Effects of AE-ILD in Patients With Idiopathic Inflammatory Myopathy

March 4, 2020
Rachel Lutz

Treatment regimens of steroids and disease-modifying antirheumatic drugs were effective in reducing the short-term death rate among patients with acute exacerbation of interstitial lung disease (AE-ILD), a complication of idiopathic inflammatory myopathy.

Acute exacerbation of interstitial lung disease (AE-ILD) is a less frequent but fatal complication in patients with idiopathic inflammatory myopathy (IIM), although a regimen of steroids and disease-modifying antirheumatic drugs (DMARDs) was found to reduce short-term death rates, according to a new study published in the Rheumatology section of Frontiers in Medicine.

Investigators from China retrospectively observed patients with IIM admitted to a hospital between 2007 and 2019 to understand the prevalence, risk factors, outcome, and outcome-related factors of AE-ILD in patients with IIM. Those patients formed the case group and then were matched with a control group of patients with IIM without AE-ILD by age and sex. They were further divided into groups of patients who died in hospital or within 2 weeks of discharge (the mortality group) or those who survived after 2 weeks hospital discharge (survival group). The adult patients involved in the analysis had dermatomyositis (DM), polymyositis (PM), and clinically amyopathic dermatomyositis (CADM) and presented related risk factors for AE-ILD.

AE-ILD was mostly studied in patients with idiopathic pulmonary fibrosis, the study authors said, but it has also recently been noted in patients with connective tissue disease (CTD). The lifetime incidence of AE-ILD in patients with CTD was about 7.2%, they said.

The investigators reviewed the patients’ electronic health records to gather demographic and disease information. The study authors also noted that in the absence of diagnostic criteria for AE-ILD in patients with CTD, they used adopted criteria based on studies examining acute exacerbation of idiopathic pulmonary fibrosis. These criteria included previous or concurrent diagnosis of ILD, acute worsening or development of dyspnea typically less than 1 month’s duration, computed tomography with new bilateral ground-glass opacity and/or consolidation superimposed on a background pattern consistent with usual interstitial pneumonia pattern, and deterioration not fully explained by cardiac failure or fluid overload.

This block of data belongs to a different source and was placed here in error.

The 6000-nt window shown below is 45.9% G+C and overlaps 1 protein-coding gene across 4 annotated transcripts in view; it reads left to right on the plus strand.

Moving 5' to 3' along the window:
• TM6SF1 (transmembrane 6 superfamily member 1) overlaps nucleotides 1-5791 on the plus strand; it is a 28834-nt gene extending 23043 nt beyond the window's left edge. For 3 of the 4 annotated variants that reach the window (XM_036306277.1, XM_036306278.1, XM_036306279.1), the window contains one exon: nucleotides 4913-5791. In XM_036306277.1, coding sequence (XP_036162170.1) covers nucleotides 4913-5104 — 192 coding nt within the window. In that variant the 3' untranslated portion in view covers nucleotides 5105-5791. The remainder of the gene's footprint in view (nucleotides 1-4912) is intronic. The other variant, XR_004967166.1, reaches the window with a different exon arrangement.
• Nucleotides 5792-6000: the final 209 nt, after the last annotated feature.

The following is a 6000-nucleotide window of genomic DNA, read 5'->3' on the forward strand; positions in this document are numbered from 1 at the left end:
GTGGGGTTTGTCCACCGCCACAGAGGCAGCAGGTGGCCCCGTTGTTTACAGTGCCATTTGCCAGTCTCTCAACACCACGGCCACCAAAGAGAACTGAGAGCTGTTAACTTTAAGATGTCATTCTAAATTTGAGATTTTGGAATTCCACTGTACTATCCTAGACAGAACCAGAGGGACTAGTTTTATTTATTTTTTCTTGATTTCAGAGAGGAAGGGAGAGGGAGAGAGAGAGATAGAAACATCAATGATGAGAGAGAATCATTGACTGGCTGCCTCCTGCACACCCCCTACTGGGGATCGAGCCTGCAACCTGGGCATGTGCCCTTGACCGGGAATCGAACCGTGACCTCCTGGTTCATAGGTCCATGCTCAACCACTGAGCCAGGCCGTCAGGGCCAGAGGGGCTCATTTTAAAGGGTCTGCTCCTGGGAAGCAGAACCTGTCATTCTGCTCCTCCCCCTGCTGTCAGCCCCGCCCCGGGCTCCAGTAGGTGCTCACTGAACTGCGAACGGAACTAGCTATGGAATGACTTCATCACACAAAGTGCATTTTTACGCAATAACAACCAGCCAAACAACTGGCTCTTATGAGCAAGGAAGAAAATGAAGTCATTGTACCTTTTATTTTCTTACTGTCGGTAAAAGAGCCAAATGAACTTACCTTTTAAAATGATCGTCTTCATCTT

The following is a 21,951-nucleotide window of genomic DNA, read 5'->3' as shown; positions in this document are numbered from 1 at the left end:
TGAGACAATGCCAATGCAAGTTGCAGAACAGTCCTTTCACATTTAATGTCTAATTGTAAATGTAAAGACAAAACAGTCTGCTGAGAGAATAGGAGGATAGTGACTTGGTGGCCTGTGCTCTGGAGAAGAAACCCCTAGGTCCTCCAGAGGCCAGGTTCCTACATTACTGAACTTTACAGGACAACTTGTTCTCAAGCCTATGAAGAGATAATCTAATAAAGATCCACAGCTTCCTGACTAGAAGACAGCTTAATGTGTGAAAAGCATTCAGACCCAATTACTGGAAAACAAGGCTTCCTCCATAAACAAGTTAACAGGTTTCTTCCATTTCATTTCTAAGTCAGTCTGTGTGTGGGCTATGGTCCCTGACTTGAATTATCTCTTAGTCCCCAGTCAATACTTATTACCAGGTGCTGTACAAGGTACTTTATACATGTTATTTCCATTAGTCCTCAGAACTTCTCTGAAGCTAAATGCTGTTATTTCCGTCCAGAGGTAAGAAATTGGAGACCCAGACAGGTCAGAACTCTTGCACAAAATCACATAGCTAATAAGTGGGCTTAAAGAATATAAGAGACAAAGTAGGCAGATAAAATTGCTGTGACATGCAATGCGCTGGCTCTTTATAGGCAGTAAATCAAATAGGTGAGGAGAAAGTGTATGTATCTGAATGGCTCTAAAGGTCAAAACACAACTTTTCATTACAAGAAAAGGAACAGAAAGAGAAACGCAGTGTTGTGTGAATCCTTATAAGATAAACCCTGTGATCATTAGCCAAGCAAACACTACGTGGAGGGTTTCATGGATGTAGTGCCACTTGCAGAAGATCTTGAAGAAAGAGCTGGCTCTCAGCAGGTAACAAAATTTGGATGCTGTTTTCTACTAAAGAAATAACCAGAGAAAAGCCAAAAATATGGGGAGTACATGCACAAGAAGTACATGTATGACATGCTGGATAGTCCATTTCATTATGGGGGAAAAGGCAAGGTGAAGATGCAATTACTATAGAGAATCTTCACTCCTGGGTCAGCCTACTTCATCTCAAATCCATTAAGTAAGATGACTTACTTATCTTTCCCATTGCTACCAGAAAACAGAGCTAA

Of 665 patients with DM, PM, or CADM admitted to the hospital during the study period, 483 were identified as having the complication of ILD. Eventually, 64 of 665 patients were diagnosed with AE-ILD while they were in the hospital, the study authors found. The average age for AE-ILD patients was about 57 years, which was significantly higher than the patients without AE-ILD (53 years).

The incidence of AE-ILD in patients with DM, PM, and CADM, respectively, was 10.8%, 5.7%, and 19.4%, the study authors found. The short-term mortality rate for patients with AE-ILD was 39.1% compared with 5.7% among those without AE-ILD, the investigators said. A quarter of the case group died in hospital or within 2 weeks of hospital discharge, they added.

When comparing the 64 patients with AE-ILD and 128 matched patients without AE-ILD, the study authors found that the case group presented with significantly higher on-admission disease activity compared with the controls. The case group also presented with lower level of percent-predicted diffusing capacity of the lung for carbon monoxide (DLCO%).

They also found that bacterial and fungal infections were the 2 most common infections among the patients with AE-ILD, at 21.9% and 23.4%, respectively. The most commonly used therapy was a combined steroid and DMARDs, and mycophenolate mofetil was the most frequently used DMARD in this combination therapy. It was used in about half of the instances.

“In spite of all the limitations, we intended to shed some light on the future study of AE-ILD in patients with DM, PM, or CADM,” the study authors concluded. “Elevated on-admission disease activity, lower DLCO% and diagnosis of CADM were found to be risk factor[s] for development of AE-ILD in patients with DM, PM, or CADM.…A therapeutic regimen of steroid and DMARDs was found to reduce short-term death in IIM patients with AE-ILD.”

Reference

Liang J, Cao H, Ke Y, Sun C, Chen W, Lin J. Acute exacerbation of interstitial lung disease in adult patients with idiopathic inflammatory myopathies: a retrospective case-control study [published online January 31, 2020]. Front Med. doi: 10.3389/fmed.2020.00012.